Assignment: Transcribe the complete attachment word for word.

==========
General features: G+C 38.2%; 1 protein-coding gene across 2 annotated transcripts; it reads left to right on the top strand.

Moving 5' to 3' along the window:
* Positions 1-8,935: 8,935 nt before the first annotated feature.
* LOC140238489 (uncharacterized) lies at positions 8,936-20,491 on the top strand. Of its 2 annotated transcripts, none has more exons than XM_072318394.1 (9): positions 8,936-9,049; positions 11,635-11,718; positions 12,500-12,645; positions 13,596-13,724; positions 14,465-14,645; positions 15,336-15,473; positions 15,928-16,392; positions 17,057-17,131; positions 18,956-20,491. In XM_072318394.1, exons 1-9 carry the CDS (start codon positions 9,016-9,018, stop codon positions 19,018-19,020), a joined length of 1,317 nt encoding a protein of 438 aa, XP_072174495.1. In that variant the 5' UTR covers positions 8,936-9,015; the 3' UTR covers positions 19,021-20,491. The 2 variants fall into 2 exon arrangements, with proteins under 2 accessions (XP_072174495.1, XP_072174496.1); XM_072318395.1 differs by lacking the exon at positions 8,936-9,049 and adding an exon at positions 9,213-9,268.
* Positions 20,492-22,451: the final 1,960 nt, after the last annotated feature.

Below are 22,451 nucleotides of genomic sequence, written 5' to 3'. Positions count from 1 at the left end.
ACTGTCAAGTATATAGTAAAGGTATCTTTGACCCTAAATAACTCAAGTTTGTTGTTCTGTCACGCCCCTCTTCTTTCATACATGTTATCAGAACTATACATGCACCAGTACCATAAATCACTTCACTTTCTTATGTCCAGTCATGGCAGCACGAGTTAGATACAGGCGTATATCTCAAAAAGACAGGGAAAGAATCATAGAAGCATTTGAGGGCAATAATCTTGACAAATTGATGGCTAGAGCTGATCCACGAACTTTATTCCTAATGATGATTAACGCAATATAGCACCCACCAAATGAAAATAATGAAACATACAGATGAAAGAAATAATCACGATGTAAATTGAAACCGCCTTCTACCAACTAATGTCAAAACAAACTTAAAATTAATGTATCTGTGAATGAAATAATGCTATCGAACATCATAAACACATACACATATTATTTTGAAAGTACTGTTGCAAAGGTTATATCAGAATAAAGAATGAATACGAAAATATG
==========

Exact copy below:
General features: G+C 38.2%; 1 protein-coding gene across 2 annotated transcripts; it reads left to right on the top strand.

Moving 5' to 3' along the window:
* Positions 1-8,935: 8,935 nt before the first annotated feature.
* LOC140238489 (uncharacterized) lies at positions 8,936-20,491 on the top strand. Of its 2 annotated transcripts, none has more exons than XM_072318394.1 (9): positions 8,936-9,049; positions 11,635-11,718; positions 12,500-12,645; positions 13,596-13,724; positions 14,465-14,645; positions 15,336-15,473; positions 15,928-16,392; positions 17,057-17,131; positions 18,956-20,491. In XM_072318394.1, exons 1-9 carry the CDS (start codon positions 9,016-9,018, stop codon positions 19,018-19,020), a joined length of 1,317 nt encoding a protein of 438 aa, XP_072174495.1. In that variant the 5' UTR covers positions 8,936-9,015; the 3' UTR covers positions 19,021-20,491. The 2 variants fall into 2 exon arrangements, with proteins under 2 accessions (XP_072174495.1, XP_072174496.1); XM_072318395.1 differs by lacking the exon at positions 8,936-9,049 and adding an exon at positions 9,213-9,268.
* Positions 20,492-22,451: the final 1,960 nt, after the last annotated feature.

Below are 22,451 nucleotides of genomic sequence, written 5' to 3'. Positions count from 1 at the left end.
ACTGTCAAGTATATAGTAAAGGTATCTTTGACCCTAAATAACTCAAGTTTGTTGTTCTGTCACGCCCCTCTTCTTTCATACATGTTATCAGAACTATACATGCACCAGTACCATAAATCACTTCACTTTCTTATGTCCAGTCATGGCAGCACGAGTTAGATACAGGCGTATATCTCAAAAAGACAGGGAAAGAATCATAGAAGCATTTGAGGGCAATAATCTTGACAAATTGATGGCTAGAGCTGATCCACGAACTTTATTCCTAATGATGATTAACGCAATATAGCACCCACCAAATGAAAATAATGAAACATACAGATGAAAGAAATAATCACGATGTAAATTGAAACCGCCTTCTACCAACTAATGTCAAAACAAACTTAAAATTAATGTATCTGTGAATGAAATAATGCTATCGAACATCATAAACACATACACATATTATTTTGAAAGTACTGTTGCAAAGGTTATATCAGAATAAAGAATGAATACGAAAATATG